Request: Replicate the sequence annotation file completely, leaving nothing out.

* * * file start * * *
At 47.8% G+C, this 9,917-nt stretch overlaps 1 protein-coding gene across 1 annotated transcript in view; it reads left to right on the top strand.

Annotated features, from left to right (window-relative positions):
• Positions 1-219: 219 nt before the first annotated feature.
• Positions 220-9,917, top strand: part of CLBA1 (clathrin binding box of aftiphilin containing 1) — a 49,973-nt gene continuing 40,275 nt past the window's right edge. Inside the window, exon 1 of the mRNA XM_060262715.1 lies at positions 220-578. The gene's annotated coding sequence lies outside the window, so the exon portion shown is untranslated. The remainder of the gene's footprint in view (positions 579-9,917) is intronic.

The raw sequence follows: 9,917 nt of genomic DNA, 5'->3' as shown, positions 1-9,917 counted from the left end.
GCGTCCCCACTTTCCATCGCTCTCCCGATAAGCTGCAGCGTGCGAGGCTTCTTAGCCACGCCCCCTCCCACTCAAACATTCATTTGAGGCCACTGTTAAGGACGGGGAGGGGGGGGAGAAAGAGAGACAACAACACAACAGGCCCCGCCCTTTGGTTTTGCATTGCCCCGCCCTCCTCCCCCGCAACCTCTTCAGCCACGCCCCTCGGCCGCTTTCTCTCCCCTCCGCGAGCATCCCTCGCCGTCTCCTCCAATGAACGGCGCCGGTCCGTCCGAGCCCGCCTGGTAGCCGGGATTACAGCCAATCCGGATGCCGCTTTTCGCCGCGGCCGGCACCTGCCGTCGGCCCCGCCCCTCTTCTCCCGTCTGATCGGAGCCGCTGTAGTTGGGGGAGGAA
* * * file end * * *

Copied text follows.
At 47.8% G+C, this 9,917-nt stretch overlaps 1 protein-coding gene across 1 annotated transcript in view; it reads left to right on the top strand.

Annotated features, from left to right (window-relative positions):
• Positions 1-219: 219 nt before the first annotated feature.
• Positions 220-9,917, top strand: part of CLBA1 (clathrin binding box of aftiphilin containing 1) — a 49,973-nt gene continuing 40,275 nt past the window's right edge. Inside the window, exon 1 of the mRNA XM_060262715.1 lies at positions 220-578. The gene's annotated coding sequence lies outside the window, so the exon portion shown is untranslated. The remainder of the gene's footprint in view (positions 579-9,917) is intronic.

The raw sequence follows: 9,917 nt of genomic DNA, 5'->3' as shown, positions 1-9,917 counted from the left end.
GCGTCCCCACTTTCCATCGCTCTCCCGATAAGCTGCAGCGTGCGAGGCTTCTTAGCCACGCCCCCTCCCACTCAAACATTCATTTGAGGCCACTGTTAAGGACGGGGAGGGGGGGGAGAAAGAGAGACAACAACACAACAGGCCCCGCCCTTTGGTTTTGCATTGCCCCGCCCTCCTCCCCCGCAACCTCTTCAGCCACGCCCCTCGGCCGCTTTCTCTCCCCTCCGCGAGCATCCCTCGCCGTCTCCTCCAATGAACGGCGCCGGTCCGTCCGAGCCCGCCTGGTAGCCGGGATTACAGCCAATCCGGATGCCGCTTTTCGCCGCGGCCGGCACCTGCCGTCGGCCCCGCCCCTCTTCTCCCGTCTGATCGGAGCCGCTGTAGTTGGGGGAGGAA